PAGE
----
Mental health organisation, ReachOut, recently compiled tips on how to deal with bullying in the workplace. According to an article published on ReachOut’s website, the first step is to keep a record of any bullying incidents that occur. This includes documentation of the time and date of the incident, the perpetrator, exactly what was said or done and where the incident occurred. Next, ReachOut recommends that victims become familiar with their workplace bullying policy. This will direct victims to the appropriate person to talk to. While ReachOut acknowledged that speaking to a manager might be uncomfortable, it’s part of a manager’s job to make sure everyone feels safe and happy at work. ReachOut recommended that during any meeting with a superior, victims should make sure you bring their notes, as this will help them stay calm and will ensure they don’t leave anything out. Finally, ReachOut advised that if an organisation’s internal policies are inadequate or if the bullying is coming from the top, it’s important to lodge a formal report with an external organisation, such as SafeWork Australia or the Fair Work Commission.
The big four accounting firms – Deloitte, KPMG, PwC and EY- Deloitte, KPMG, PwC and EY- Deloitte, KPMG, PwC and EY- have stood by their business practices, despite scrutiny over alleged sexual harassment and staff conditions during a parliamentary inquiry. Partners from the four firms fronted the inquiry on Monday, which sought to investigate regulatory issues with the quality of their audit work. During the inquiry, KPMG’s responses to staff misconduct were also put under a spotlight. Senator Deborah O’Neill asked if the firm had received 12 allegations of sexual harassment and 25 of bullying in the five years to 2018. Andrew Yates, head of KPMG’s audit team, responded by saying ‘at KPMG, we have zero tolerance for harassment, bullying and sexual harassment.’ When pushed for detail about the firm’s response, however, he took the questions on notice as he was ‘not familiar with those numbers you’ve put on the table.’ This was not the only allegation of mistreatment and maladministration raised during the inquiry. Parliament also heard from one anonymous submission which claimed that PwC staff were treated as ‘human cattle’.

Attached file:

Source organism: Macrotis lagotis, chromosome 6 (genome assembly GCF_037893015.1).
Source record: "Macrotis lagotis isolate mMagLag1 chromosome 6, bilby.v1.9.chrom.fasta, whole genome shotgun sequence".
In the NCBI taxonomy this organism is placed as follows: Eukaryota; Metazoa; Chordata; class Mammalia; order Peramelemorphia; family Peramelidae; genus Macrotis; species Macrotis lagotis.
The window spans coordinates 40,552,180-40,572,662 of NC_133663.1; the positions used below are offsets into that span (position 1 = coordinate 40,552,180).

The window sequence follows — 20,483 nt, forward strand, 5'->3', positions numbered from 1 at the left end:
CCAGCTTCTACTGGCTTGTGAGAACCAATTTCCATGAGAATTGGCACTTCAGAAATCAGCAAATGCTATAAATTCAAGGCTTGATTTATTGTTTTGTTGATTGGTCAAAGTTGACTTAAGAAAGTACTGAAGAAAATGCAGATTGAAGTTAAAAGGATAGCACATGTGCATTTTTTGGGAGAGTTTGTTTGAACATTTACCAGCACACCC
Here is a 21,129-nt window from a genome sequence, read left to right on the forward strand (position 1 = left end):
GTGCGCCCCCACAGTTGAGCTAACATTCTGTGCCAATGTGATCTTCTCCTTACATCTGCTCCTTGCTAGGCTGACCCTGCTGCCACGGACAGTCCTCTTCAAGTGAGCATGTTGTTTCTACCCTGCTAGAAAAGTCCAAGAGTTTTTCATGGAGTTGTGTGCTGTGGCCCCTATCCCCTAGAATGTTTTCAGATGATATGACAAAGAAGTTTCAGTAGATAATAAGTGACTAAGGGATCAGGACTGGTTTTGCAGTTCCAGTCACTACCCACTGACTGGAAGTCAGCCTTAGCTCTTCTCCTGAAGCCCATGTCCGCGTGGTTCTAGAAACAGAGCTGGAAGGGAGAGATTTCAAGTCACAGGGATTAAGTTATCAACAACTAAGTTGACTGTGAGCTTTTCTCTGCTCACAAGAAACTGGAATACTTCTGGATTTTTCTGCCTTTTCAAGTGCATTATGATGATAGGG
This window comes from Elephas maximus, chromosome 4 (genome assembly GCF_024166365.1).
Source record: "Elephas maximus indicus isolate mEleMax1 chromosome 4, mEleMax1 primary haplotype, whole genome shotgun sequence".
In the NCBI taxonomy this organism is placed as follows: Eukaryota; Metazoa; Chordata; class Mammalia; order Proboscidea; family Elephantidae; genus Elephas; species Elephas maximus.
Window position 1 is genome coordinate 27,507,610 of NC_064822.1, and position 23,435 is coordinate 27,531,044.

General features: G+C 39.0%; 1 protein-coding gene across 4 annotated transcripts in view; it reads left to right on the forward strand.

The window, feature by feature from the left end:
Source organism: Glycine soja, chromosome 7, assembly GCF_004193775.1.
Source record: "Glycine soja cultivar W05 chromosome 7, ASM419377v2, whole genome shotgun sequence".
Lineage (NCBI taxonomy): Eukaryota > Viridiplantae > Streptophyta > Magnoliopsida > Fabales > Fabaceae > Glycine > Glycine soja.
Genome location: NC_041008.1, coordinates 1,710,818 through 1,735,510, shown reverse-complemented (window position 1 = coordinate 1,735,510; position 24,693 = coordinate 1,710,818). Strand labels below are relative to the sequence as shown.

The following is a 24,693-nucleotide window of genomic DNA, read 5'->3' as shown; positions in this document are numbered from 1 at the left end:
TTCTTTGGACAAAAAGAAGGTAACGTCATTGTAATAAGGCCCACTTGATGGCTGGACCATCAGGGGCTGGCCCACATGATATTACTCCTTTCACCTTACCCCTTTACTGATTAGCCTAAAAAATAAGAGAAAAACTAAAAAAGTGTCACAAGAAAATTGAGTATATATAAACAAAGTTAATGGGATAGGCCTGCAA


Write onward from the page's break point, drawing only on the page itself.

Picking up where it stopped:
An independent monitor has been appointed to oversee the Whittlesea Council in Victoriaoversee the Whittlesea Council in Victoriaoversee the Whittlesea Council in Victoria after Former Victorian Police chief Simon Overland became the third CEO to be sacked by the Council in the last four years. The Andrew’s Labor Government was prompted to appoint the independent monitor amid ongoing allegations of bullying and intimidation by certain councillors. The state government’s appointment comes after a letter from the Australian Services Union (ASU) exposing concerns of a ‘very toxic workplace culture.’ A number of complaints have also been received about the behaviour of councillors. Several Whittlesea staff told the ABC that a group of councillors had been obsessed with power and had treated council staff appallingly. ‘
Mr Overland reportedly took leave last month, citing risks to his own health and wellbeing. ‘Despite many attempts over the past two years, I have been unsuccessful in achieving improvement here, and in many respects the behaviours of some councillors have deteriorated, therefore increasing the risks to health and wellbeing,’ he said last month.